Marathon Training Schedule - Advanced

Week  #  1



Getting Ready for the Marathon Season!  

Welcome to the start of our Advanced weekly marathon training schedule.

Marathon Training Tip Of The Week:

Never under-estimate the challenge of the marathon distance. Even if you are a faster runner with a sub 40 minutes 10K you still need to follow a rigorous training program to build up the strength you'll need to complete the 26.2 miles without hitting the wall or seriously slowing your pace over the final six miles.



Click to download our Free Marathon Race Strategies guide to running a successful marathon


Marathon Training Schedule: Week 1

This is the first step in a long (18 week) road. Remember that the mental side of marathon training is just as important if you want to train well and run a good race! 





Advanced Level: Week 1 Mileage Chart

Day 1 Day 2 Day 3 Day 4 Day 5 Day 6 Day 7 Total Miles
5 T 5 HL 5 E 5 T Rest 9 L 4 E 33

E - Easy Pace; HD - Hard Pace; HL - Hills; L - Long Slow Run; M - Marathon Pace; T - Tempo



To train at this level you will have been running on a regular basis for a minimum of four years or more, averaging 30+ miles per week and probably running one to two marathons per year. You will have run 6 or more marathons and have had some success in getting your times down to around 3h 30 m or better.

So if you are ready for some pretty serious training then this program is for you. If you can complete this program, the 3 hour marathon is definitely within your reach. Be prepared to make a substantial commitment of time and physical and emotional effort, as well as personal sacrifice to attain this goal.

Below are the suggested day-by-day training goals for this week's training. Don't worry if you have to miss a day, or make adjustments. This is an 18 week program and you have plenty of time to get back on track.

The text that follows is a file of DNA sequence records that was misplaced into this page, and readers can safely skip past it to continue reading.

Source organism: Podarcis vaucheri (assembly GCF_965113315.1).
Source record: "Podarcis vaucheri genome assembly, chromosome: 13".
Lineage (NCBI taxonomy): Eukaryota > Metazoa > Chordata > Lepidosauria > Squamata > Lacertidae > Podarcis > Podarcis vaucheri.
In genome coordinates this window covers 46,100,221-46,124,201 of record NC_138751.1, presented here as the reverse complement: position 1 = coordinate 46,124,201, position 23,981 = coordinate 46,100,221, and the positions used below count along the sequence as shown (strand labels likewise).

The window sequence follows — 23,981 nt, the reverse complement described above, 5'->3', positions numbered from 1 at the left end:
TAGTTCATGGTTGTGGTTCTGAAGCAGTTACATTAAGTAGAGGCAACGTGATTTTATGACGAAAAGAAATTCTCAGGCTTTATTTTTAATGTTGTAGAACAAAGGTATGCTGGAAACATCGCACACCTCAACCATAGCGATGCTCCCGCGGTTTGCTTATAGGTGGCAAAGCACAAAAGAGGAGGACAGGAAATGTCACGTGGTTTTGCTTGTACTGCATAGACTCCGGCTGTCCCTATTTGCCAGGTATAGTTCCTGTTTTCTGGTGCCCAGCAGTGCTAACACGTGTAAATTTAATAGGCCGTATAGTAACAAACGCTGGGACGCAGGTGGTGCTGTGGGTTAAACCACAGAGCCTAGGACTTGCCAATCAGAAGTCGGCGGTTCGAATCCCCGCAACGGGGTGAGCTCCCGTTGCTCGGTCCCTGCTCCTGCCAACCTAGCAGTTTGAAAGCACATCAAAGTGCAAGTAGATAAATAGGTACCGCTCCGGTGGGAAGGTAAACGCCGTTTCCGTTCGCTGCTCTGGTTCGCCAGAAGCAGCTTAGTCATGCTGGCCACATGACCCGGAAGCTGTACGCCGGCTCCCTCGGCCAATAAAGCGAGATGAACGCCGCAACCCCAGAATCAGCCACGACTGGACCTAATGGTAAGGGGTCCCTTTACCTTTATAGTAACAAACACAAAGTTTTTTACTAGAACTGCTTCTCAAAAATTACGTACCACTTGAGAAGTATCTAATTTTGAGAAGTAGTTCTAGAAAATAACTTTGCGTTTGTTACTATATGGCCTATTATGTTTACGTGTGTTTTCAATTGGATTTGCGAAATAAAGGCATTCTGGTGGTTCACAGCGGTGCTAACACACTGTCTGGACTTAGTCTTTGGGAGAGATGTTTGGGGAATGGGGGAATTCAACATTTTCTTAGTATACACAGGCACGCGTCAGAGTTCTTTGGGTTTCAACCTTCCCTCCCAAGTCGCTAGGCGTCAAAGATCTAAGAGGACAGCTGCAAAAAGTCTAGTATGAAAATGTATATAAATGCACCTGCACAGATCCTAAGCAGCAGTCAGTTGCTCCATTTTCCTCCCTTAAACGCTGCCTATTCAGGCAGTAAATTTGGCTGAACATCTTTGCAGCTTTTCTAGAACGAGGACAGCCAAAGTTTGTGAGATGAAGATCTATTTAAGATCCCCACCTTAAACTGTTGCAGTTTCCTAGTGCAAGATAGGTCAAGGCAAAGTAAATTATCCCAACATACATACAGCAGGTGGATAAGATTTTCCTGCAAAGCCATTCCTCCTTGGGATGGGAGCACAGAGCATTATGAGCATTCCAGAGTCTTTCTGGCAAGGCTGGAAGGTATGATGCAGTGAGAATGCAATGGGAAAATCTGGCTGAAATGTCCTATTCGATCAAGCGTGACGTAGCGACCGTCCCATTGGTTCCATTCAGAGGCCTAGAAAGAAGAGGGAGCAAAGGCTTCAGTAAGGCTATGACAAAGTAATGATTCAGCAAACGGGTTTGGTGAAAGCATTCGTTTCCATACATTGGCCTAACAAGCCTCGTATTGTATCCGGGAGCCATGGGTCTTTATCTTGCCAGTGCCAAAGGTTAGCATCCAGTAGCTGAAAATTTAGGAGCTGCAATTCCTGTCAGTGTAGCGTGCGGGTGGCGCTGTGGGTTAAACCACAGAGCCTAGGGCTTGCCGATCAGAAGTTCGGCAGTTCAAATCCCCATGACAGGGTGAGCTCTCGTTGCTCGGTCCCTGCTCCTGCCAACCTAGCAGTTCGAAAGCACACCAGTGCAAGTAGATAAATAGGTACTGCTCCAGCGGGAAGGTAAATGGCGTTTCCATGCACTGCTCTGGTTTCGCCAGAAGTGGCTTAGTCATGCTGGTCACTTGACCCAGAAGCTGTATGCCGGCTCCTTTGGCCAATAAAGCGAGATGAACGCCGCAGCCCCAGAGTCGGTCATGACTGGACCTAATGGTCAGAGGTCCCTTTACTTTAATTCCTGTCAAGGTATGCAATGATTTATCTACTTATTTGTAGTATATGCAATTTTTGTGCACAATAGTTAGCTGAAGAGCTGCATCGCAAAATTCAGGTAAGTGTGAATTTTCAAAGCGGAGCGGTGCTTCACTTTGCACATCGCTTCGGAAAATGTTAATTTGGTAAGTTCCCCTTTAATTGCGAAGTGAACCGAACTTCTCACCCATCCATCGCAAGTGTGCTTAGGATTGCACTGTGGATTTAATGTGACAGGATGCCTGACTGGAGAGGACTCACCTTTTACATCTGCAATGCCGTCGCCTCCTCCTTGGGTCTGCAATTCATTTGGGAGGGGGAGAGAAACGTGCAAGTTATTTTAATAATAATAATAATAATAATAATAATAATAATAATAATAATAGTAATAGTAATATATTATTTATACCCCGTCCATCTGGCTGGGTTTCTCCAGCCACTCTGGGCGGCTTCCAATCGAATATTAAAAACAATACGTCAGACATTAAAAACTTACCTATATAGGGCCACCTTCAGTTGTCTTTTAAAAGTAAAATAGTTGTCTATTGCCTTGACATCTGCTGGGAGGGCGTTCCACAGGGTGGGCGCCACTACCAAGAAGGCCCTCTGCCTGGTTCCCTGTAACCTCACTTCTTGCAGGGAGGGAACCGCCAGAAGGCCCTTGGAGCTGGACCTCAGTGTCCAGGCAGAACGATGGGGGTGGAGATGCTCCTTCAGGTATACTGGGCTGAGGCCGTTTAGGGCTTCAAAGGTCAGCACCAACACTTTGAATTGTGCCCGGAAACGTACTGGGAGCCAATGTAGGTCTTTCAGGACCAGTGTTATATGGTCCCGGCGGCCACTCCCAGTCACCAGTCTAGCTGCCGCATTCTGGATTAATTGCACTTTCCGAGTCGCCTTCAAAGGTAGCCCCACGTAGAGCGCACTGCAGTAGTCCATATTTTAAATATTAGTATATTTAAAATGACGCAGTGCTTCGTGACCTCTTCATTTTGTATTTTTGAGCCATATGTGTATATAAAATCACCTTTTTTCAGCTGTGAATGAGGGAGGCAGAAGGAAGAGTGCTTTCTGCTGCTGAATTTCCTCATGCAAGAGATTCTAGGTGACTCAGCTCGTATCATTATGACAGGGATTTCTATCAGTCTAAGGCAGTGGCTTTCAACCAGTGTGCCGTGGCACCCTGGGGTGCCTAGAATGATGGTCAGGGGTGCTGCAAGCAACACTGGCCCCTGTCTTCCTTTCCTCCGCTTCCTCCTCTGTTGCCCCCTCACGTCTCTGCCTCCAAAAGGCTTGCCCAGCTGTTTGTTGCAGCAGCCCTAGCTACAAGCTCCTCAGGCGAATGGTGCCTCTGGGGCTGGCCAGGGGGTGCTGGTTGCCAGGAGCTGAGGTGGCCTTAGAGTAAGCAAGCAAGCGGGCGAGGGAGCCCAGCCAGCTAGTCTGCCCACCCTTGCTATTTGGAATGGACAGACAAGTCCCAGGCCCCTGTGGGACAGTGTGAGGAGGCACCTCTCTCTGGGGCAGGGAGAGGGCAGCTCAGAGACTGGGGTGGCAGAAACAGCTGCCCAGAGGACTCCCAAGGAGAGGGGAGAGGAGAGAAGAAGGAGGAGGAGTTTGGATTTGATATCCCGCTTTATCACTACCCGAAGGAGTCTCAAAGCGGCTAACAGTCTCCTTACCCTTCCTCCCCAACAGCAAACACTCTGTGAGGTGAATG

Week 1 Daily Training Schedule



Day 1- This run is 5 miles at tempo pace. Tempo consists of a warm-up period at easy pace (1 mile) then pick a pace, say 8 min/mile for the middle 3 miles and finish easy for the last mile of the workout. Generally pick a pace under your marathon pace (30 seconds). The objective is to increase the length of the workout at pace over the duration of the training program. This will help you maintain your marathon pace over a longer period of time during the actual event.

Day 2- Another 5 mile run with a twist; you will be doing Hill repeats. They ideally will consist of a period of warm-up (1 mile easy pace) followed by repeats of from 200 to 400 yards/meters. You will run up the hill at a comfortable pace and jog back down. Repeat until you have completed the middle 3 mile portion of the workout. Finish with a cool down run (1 mile). Alternately, you may pick a particularly hilly area and run it at a comfortable pace. Do not forget to stretch after the workout.

Day 3- This is your first easy day, a 5 miler at comfortable pace. Take it easy and stretch.

Day 4- Second tempo run of the week 4 miles. See day one.

Day 5- Take a break, you will need it. This is a rest day. An easy walk, bike ride or swim will help you recover and do not forget to stretch lightly.

Day 6- First (LSD) long slow distance run, 9 miles. This run is very important and should not be missed. Furthermore, please go slow on this run as it is meant to get your body acclimatized to the time and distance that you will be on your feet running. Leave any speed, tempo or hard pace for other times during the week.

Day 7- An easy 3 mile (5 km) run to finish off your first week of training. Once again I must emphasize the stretching component.


Marathon Program Training Tips

  • Follow the program - As you start out you’ll be Gung Ho…! Resist the temptation to do too much at the beginning. Your goals in the first few weeks are to settle into a regular training routine, and start to increase your long run distance. It’s best to increase your miles gradually as described in your training schedule. If you miss a day don’t worry about catching up. There is plenty of flexibility in a 16 week program.

  • Stick with it - after several weeks of following your training schedule, you will adapt to the extra effort it takes to keep on track. It becomes part of your daily routine.



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